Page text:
- Books, Literature, and Writing
10 Tips To Writing An A+ Essay
Writing an essay is one of the tasks many students dread the most. As an English major, I definitely did my fair share of writing. By the end of my college experience, I actually began to enjoy (gasp!) being assigned a paper. I always thought of it as an easy way to get a good grade. Follow these steps, and you can be sure your essay writing will be a breeze too!
** These tips are based on writing a 5 paragraph essay, but can be easily modified for any style of writing. **
- Choose A Topic/Hypothesis: Your topic/hypothesis is the main point of your paper. It is the statement you are trying to prove/arguing for. (Example: Buying a home is a better financial deal than building a home.) Choosing a topic/hypothesis may seem like the most logical place to start, but I know many people who get hung up by trying to write an essay around a quote, or decide to just start writing and see what transpires. The easiest road to writing a great paper will always be to have your topic chosen first!
- Brainstorm Ideas: After you choose your topic, get a blank sheet of paper to brainstorm statements that will support your hypothesis. (Example: You can move in to an existing home sooner than a home you built, thus saving on costs of renting/storage you would need while you build. An existing home will often time include window treatments and appliances, whereas building will traditionally not. Building costs will stay constant, however, you can often negotiate a price for a home you buy from someone else.)
- Do Your Research: Once you have your brainstormed list of topic sentences, it's time to hit the books and do some research. Think of each topic sentence as a mini-hypothesis, and you are digging for evidence to support it. Jot down notes, highlight, and bookmark as you research, so you will remember all the great information you are finding.
- Choose Three Main Ideas: Once you have your research done, it is time to chose three of the best points. These three ideas will serve as the topic sentences for the 3 main paragraphs in your essay. If you do the steps in the order I have provided (i.e. doing your research first), it should be easy to chose the three best ideas, as you will already know which ones have the most data to back them up.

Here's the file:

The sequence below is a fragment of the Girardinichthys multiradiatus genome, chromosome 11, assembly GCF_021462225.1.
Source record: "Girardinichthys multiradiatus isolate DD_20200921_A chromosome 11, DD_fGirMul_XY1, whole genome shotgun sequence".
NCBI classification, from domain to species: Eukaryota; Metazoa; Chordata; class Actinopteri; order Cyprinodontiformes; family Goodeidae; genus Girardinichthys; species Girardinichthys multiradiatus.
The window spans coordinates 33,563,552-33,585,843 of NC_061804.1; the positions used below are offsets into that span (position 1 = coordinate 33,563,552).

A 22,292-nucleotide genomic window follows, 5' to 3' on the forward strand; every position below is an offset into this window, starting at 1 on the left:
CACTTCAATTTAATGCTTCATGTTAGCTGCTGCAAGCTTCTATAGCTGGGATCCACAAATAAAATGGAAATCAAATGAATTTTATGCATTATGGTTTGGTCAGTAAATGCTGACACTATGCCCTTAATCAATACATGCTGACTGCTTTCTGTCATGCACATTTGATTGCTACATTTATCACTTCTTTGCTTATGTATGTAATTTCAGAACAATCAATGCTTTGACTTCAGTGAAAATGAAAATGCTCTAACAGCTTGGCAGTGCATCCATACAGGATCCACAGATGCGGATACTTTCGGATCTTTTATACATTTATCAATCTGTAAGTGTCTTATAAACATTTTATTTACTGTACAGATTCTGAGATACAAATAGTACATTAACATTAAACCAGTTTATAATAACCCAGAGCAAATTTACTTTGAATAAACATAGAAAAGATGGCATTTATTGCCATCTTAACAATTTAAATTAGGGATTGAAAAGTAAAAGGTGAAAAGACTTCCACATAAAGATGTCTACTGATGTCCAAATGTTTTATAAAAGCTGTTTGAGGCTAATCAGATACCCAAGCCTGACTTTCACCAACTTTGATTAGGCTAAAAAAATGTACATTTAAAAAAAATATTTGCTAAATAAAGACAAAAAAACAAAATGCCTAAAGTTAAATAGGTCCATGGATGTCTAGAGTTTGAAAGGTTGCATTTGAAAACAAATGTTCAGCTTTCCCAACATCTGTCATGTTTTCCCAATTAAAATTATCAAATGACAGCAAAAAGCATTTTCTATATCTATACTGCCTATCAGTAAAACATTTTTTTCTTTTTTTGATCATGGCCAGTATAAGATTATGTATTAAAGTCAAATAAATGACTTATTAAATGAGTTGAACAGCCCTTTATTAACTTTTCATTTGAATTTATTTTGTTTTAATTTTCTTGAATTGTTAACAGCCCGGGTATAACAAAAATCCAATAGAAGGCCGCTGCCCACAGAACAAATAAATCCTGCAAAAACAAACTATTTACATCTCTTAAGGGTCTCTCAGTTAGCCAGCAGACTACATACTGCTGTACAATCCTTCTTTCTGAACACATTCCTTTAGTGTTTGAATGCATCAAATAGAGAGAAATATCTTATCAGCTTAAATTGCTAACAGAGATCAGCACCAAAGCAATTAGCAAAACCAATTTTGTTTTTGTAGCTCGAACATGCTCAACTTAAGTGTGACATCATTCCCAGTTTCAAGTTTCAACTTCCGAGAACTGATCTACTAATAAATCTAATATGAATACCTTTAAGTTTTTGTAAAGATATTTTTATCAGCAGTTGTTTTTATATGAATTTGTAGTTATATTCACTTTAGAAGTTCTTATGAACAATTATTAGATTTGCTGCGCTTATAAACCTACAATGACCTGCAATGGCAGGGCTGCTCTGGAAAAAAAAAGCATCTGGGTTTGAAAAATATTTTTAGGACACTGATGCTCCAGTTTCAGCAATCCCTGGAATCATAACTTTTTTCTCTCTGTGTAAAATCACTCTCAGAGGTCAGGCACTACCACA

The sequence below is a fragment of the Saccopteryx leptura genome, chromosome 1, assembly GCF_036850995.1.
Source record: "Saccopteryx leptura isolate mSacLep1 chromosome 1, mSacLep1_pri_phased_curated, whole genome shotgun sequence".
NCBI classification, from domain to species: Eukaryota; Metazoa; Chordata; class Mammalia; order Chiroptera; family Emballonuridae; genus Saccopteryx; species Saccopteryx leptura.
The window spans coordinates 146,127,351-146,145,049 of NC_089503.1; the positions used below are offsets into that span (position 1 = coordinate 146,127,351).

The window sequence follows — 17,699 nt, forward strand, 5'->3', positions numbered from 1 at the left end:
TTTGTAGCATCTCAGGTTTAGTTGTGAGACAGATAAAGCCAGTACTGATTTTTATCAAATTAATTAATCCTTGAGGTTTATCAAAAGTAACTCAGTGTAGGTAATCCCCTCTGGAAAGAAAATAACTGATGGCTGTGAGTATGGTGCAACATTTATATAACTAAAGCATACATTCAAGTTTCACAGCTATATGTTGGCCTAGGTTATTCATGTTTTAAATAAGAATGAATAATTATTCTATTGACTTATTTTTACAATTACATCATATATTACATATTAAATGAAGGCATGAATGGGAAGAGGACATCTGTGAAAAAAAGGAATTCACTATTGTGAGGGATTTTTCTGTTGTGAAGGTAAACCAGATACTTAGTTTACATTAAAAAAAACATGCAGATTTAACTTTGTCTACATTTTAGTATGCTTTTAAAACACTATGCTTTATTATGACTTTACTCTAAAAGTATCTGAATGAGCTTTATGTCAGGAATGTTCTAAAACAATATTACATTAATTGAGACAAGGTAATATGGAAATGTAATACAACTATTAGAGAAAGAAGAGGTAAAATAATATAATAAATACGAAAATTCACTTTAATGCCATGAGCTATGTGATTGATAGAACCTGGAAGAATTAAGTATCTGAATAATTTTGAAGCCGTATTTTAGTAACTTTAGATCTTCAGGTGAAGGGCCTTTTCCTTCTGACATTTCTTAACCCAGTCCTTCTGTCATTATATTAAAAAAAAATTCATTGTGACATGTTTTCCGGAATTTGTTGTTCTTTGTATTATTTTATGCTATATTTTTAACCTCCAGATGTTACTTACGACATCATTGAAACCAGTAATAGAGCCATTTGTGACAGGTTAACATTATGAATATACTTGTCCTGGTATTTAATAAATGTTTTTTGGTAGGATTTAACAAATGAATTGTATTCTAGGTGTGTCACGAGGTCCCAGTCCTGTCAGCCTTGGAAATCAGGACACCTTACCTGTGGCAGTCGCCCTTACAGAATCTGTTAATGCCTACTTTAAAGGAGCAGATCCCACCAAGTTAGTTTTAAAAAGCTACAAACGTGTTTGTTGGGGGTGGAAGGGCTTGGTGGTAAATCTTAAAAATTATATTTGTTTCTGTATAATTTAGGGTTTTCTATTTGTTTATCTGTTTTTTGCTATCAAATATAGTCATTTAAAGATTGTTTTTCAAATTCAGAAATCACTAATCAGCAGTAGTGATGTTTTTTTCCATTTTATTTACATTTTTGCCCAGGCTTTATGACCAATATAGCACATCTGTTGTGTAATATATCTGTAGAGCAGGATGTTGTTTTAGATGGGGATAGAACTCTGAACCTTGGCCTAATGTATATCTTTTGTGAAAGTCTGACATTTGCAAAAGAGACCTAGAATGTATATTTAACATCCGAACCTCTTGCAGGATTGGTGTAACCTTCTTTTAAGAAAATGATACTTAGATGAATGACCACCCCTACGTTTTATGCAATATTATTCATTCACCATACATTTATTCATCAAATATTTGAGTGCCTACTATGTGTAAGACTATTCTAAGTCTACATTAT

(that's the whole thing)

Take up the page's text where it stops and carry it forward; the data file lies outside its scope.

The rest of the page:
- Create An Outline: Now, it is time to create your outline. An outline is a step that many people like to skip, however, not doing one can mean the difference between an excellent and sub-standard paper. Doing an outline also saves time. If you just start typing, and have to pause to dig through your research piles, you may lose your train of thought. If you have your outline, your actual "writing" will go much faster, and thoughts will flow much better.
- Integrate Quotes (As You Write The Middle 3 Sections): Many essays require a certain number of quotes. Even if they don't, it is always nice to add a few in for credibility. I typically do this as I am writing the "meat" (or middle section) of the paper . Don't forget to check what style writing your paper is supposed to be (i.e. MLA or APA, etc..) so that you are quoting correctly.
- Write Introduction and Conclusion: After the main part of your paper is done, it should be easy to write your introduction and conclusion. Many make the mistake of trying to start with these sections, but seeing as how they are supposed to be an overview and wrap-up of your essay, it makes much more sense to do them after your writing is complete. Make sure you preview your 3 topic sentences in your introduction (it will give readers a nice sneak peek and make the paper flow). The conclusion should be a short summary of what was talked about above it.
- Cite Your Sources: Don't forget a reference page to give credit where credit is due! Again, check with the style of the paper to make sure you are citing true to format.
- Proofread: While this seems logical also, there are many people who DO NOT proof read their papers. I also suggest reading your paper out loud as a step in proofing. While spellcheck is handy, it will not do you any good if your errors are grammatical. Often times, what looks good on paper, can sound funny when read aloud. Trust me, reading your essay out loud is the easiest way to find your mistakes.
- Proof Read AGAIN: After my first proof read, I typically let my writing sit for a while (minimum of an hour) and then go back for a second round of proofing. You are likely to catch many more mistakes this way. It is also not a bad idea to ask another person to proof for you at this stage, as more/different eyes can often catch even more errors or offer other valuable feedback.
Writing is difficult for many, but with these 10 steps, you will be well on your way to A+ essays in no time. Happy writing!!